As always, however, analysts acknowledge there are some important “what ifs” going forward. The financial crisis continues to put a crimp in overall apartment sales and capital availability. The S&P Residential REITs Index was down 27.9 percent in 2007, compared with a gain of 3.6 percent for the larger S&P Composite 1500 Index.
Meanwhile, the blade of the housing crisis and its growing unsold or foreclosed inventory could swing back and cut apartment owners, analysts said.
S&P REIT analyst Royal Shepard said empty and unsold single-family homes and condominiums will eventually compete with apartments for renters in the so-called “shadow” rental market in some areas especially hard-hit by the housing crisis, including South Florida, Las Vegas and Southern California.
But so far, “while unsold houses and condos may attract some apartment renters, the lowest home-ownership rate in five-and-a- half years seems to have increased demand for apartment residences,” the Multi Housing Council’s Obrinsky said.
Still, demographics remain on the side of apartment providers long term. S&P expects the decline in single-family housing starts to bottom out this year. By 2009, a renewed wave of young echo boomers and new immigrants entering the workforce and housing market should drive down average multifamily vacancies from 9.9 percent in 2005 to 9.2 percent nationally next year, according to S&P.Here are some snapshots and color from select apartment earnings reports and recent conference calls:
Apartment Investment and Management Co. (NYSE: AIV) announced fourth- quarter FFO in line with Wall Street consensus. Aimco’s same-store NOI was 2.9 percent, falling short of expectations, due mainly to higher expenses. The company’s capital division provided a lift, however, adding 28 cents to after-tax FFO compared with the company prediction of 16 cents. The company, which is in the middle of a major portfolio pruning and asset redevelopment program, is reportedly planning to sell $1.5 billion in property.
Aimco reported new lease rent growth in excess of 5 percent in Dallas, Houston, and Denver, while new lease rents declined in Phoenix, New England, Orlando, Tampa and South Florida, a trend expected to continue through 2008. Aimco also expects Orange County, Calif., and Northern Virginia to face pressure due to new supply.
“The bottom line is that external forecasters tell us that 2008 will be a tough year but so far, first quarter revenue is consistent with guidance and our operating platform is healthy across a wide range of metrics,” said Executive Vice President Jeffrey W. Adler.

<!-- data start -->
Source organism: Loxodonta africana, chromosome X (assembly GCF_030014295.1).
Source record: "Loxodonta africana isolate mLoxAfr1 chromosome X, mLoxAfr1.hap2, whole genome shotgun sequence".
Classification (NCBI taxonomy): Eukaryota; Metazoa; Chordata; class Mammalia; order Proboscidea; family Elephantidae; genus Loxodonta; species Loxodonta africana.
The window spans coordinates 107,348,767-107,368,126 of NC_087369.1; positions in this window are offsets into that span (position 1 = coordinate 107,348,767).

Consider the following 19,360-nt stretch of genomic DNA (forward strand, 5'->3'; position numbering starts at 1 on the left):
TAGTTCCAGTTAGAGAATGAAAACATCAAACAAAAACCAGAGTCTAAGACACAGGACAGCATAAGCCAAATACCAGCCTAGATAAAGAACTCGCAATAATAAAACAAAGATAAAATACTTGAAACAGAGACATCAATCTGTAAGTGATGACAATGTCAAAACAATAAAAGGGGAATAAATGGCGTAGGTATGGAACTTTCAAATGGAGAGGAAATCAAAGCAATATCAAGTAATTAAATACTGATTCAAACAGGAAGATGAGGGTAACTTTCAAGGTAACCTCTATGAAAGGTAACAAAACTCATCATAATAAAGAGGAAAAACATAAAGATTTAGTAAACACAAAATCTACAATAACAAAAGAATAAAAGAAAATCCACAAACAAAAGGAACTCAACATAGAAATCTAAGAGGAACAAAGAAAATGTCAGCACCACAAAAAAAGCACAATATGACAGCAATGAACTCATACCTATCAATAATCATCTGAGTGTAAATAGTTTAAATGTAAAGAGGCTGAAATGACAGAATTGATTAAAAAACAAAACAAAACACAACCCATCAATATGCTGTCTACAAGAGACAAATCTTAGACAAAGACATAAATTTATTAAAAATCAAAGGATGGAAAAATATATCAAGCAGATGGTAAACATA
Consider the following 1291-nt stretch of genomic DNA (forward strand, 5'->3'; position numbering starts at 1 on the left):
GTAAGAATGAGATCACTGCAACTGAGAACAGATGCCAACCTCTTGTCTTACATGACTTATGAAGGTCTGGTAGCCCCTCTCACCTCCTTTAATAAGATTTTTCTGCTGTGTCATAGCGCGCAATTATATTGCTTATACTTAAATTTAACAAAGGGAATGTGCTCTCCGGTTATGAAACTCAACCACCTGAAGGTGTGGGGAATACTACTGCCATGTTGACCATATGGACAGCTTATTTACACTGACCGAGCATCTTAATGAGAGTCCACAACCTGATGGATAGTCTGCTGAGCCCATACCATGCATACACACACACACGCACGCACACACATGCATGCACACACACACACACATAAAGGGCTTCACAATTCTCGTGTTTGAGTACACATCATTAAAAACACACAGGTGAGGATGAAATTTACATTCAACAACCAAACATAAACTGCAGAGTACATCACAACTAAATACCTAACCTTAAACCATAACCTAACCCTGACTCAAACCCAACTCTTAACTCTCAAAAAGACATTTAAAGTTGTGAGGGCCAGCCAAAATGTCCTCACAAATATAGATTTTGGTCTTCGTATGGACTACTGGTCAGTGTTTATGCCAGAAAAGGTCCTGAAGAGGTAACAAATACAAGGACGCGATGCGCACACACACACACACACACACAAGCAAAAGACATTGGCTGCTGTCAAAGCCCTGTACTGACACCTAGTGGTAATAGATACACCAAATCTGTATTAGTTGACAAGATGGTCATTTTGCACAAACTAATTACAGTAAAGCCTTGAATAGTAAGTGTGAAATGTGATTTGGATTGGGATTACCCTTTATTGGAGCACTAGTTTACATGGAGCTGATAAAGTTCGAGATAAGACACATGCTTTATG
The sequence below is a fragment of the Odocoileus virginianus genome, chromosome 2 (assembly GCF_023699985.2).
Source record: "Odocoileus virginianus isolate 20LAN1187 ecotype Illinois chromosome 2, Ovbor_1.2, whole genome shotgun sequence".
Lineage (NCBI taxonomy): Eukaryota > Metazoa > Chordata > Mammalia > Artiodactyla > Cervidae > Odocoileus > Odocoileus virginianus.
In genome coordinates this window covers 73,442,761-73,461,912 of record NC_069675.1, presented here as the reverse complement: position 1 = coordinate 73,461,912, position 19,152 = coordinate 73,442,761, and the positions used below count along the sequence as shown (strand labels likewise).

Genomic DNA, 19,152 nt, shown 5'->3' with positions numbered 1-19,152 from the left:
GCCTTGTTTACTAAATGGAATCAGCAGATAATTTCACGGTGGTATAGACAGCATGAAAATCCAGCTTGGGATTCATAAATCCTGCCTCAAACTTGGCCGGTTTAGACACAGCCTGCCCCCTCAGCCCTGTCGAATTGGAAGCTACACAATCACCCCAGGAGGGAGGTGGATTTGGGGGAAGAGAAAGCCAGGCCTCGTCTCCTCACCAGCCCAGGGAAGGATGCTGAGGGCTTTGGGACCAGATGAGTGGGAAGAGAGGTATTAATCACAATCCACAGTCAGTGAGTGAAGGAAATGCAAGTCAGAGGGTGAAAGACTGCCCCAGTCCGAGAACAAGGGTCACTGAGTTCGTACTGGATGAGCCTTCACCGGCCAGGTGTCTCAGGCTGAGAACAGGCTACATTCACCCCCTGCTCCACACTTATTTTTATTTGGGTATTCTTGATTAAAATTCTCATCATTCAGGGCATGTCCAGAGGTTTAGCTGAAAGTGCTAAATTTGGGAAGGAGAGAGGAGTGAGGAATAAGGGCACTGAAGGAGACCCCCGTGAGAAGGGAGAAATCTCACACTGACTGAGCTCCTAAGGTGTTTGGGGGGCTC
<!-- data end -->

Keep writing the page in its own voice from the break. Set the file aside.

AvalonBay Communities, Inc. (NYSE: AVB) reported lower-than-expected quarterly FFO because of a write-off related to an expense for abandoned projects. Fourth-quarter FFO rose to $89.6 million, or $1.14 per share, compared with $79.9 million, or $1.05 per share, in the year-earlier period. Analysts were expecting FFO of $1.19 per share, while the company forecast $1.16 to $1.20 per share.
“Despite the likely weak economic environment and the volatility in the capital markets that are expected this year, we are still able to project growth and operating FFO of over 13 percent for 2008,” AvalonBay Chairman/CEO Bryce Blair told investors.
Colonial Properties Trust
Colonial Properties Trust (NYSE: CLP) reaffirmed FFO in the range of $2.15 to $2.25 per share, but now anticipates a 2008 profit between $1.20 and $1.50 per share, up from its prior estimate of $1.15 to $1.45 per share. The boost is based on lower development spending, reduced costs and higher apartment sales. Wall Street expected FFO of $2.14 per share.
Camden Property Trust (NYSE: CPT) reported FFO of 94 cents per share versus the consensus estimate of 92 cents due to lower expenses, higher interest income and equity in joint ventures. Management provided 2008 guidance of $3.60-$3.80, compared with a consensus of $3.80. The growth markets of Denver and Charlotte showed the strongest revenue while Tampa, Orlando and Phoenix, markets with an oversupply of housing, reported negative revenue growth.
Equity Residential (NYSE: EQR) reported better-than-expected fourth- quarter results and forecast full-year FFO greater than Wall Street’s prediction. FFO rose to $193.8 million, or 67 cents a share, from $154.5 million, or 49 cents per share in the prior year, beating both the consensus FFO of 60 cents per share and the company’s forecast of 59 cents to 62 cents per share.
EQR sold $173 million of assets in the fourth quarter but, due to the disparity between real asset pricing and our share price, the company essentially shut down its acquisition business in the fourth quarter, acquiring only two assets for $67 million, Neithercut said.
“We do continue to see transactions taking place out there, though in limited number compared to past years. I’ll tell you that our guys are underwriting deals, they are keeping their noses in their markets, and it’s clear there continues to be investor demand for multifamily assets, and there continues to be availability of financing for assets in all markets, with Freddie and Fannie very much open for business and looking to book loans.”
Post Properties Inc. (NYSE: PPS) reported a 71.7 percent increase in FFO and stronger occupancy during the fourth quarter. Executives also announced during that they have suspended efforts to sell properties in most markets while they consider a $2 billion buyout bid from the company’s founder.
Author: Randyl Drummer